A Parable on Technology

An Indian Tale quoted in Nouwen’s Wounded Healer:

Four royal sons were questioning what specialty they should master.  They said to one another, “Let us search the earth and learn a special science.”  So they decided, and after they had agreed on a place where they would meet again, the four brothers started off, each in a different direction.  Time went by, and the brothers met again at the appointed meeting place, and they asked one another what they had learned.  “I have mastered a science,” said the first, “which makes it possible for me, if I have nothing but a piece of bone of some creature, to create straightaway the flesh that goes with it.”  “I,” said the second, “know how to grow that creature’s skin and hair if there is flesh on its bones.”  The third said, “I am able to create its limbs if I have the flesh, the skin, and the hair.”  “And I,” concluded the fourth, “know how to give life to that creature if its form is complete with limbs.”

Thereupon the four brothers went into the jungle to find a piece of bone so that they could demonstrate their specialities.  As fate would have it, the bone they found was a lion’s, but they did not know that and picked up the bone.  One added flesh to the bone, the second grew hide and hair,the third completed it with matching limbs, and the fourth gave the lion life.  Shaking its heavy mane, the ferocious beast arose with its menacing mouth, sharp teeth, and merciless claws and jumped on his creators.  He killed them all and vanished contentedly into the jungle.

From: Tales of Ancient India, translated from the Sanskrit by J.A.B van Buitenen

Nouwen uses this parable as a way of pointing to the simultaneous creative power and destructive potential inherent in our technological advances.  In characterizing our predicament he refers to us as “nuclear man,” as in people living in a post-nuclear bomb society, which he describes as:

Nuclear man is a man who has lost naive faith in the possibilities of technology and is painfully aware that the same powers that enable man to create new life styles carry the potential for self-destruction pg. 5

Ultimately, this produces a sort of despondency.  There is skepticism about our own creative endeavors because we no longer can believe in the promise of technology to bring about a brighter future and inevitable progress as a result of innovation.  Why create?  Why innovate?  Why labor for advance when there is such a potential for our efforts to be used for our own destruction?

Nouwen is not making an argument against technology or innovation, he’s just describing a psychological state of contemporary society.  Hopelessness and a lack of faith in the future pervades our culture.  Progress and change are words that are viewed with deep skepticism.  We feel disconnected from our ancestors because of our radical dissimilarity of life experience and hopeless about our future because of the destruction technological advances have wrought.  What we need, according to Nouwen, is “experiential transcendence.”  We need to connect with something outside of ourselves, something bigger than us, something transcendent.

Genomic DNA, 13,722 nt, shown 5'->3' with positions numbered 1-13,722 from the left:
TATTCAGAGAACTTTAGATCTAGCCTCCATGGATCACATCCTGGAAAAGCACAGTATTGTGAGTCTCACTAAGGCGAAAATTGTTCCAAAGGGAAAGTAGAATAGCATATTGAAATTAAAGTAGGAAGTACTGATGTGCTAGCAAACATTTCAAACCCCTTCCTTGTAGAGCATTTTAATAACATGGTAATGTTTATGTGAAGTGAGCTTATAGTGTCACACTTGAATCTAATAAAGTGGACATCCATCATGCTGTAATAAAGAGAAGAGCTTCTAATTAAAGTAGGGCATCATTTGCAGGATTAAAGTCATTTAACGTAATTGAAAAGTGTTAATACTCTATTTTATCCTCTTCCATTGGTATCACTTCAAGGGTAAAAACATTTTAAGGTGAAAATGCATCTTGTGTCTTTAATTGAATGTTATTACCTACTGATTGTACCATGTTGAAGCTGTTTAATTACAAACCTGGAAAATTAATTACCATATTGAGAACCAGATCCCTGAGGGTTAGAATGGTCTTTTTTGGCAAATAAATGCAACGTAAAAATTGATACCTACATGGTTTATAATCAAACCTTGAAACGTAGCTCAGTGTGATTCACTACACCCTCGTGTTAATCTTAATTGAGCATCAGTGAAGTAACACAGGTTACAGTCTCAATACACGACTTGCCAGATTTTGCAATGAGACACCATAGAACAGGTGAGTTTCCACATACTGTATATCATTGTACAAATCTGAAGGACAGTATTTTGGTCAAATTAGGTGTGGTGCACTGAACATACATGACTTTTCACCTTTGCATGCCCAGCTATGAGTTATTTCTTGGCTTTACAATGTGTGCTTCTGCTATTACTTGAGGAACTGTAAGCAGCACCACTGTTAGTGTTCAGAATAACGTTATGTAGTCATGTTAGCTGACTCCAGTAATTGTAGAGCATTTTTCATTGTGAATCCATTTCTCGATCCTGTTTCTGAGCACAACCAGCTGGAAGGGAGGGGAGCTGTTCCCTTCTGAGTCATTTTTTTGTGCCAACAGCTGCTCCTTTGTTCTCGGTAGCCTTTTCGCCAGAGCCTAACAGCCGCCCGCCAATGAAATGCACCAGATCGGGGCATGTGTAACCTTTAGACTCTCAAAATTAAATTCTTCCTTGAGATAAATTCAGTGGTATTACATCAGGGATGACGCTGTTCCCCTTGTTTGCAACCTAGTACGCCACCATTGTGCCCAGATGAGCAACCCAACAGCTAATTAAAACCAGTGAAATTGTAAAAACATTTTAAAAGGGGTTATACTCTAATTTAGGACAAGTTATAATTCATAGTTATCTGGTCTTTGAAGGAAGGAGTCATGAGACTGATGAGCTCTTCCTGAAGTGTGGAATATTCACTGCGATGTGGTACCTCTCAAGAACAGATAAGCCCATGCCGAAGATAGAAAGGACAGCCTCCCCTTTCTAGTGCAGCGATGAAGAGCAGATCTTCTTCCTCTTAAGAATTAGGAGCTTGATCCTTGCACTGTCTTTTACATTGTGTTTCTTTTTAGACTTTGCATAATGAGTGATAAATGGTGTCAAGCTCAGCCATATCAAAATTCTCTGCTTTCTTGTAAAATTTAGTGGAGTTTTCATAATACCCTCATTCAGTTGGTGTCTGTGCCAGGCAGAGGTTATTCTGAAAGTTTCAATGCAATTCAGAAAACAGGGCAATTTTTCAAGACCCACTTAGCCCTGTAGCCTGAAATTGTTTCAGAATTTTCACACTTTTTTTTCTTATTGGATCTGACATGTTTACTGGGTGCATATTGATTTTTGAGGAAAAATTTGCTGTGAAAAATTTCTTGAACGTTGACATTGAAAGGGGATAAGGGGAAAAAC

Nouwen says we find this in Jesus.  He is both a mystic and a revolutionary and we become both as well when we follow him.  As a mystic we experience the transcendent as we share in the common realities of the human experience.  “The most personal is the most universal.”  We become more in touch with our own existential reality thereby growing in our awareness of others.  As a revolutionary, the transcendent comes in the form of a vision for a different world that Jesus promises is coming to pass.  But its not just an improved world, a world post human progress.  It is a new world founded on the new man.  It is a world where “the life of this man is not ruled by manipulation and supported by weapons, but is ruled by love and supported by new ways of interpersonal communication.”

My thoughts

I think the loss of hope for the future is a pervasive.  Americans have excessive wealth, the ability to travel the world, and rarely if ever have to deal with issues of scarcity as people throughout time have had to.  And yet we are depressed, anxious and bored.  Experiential transcendence seems like a good solution.  In the mystical and the revolutionary way of Jesus, we can connect with something bigger than ourselves.  My only comment would be that this is not an individual endeavor.  This is something that is meant to happen in the context of community.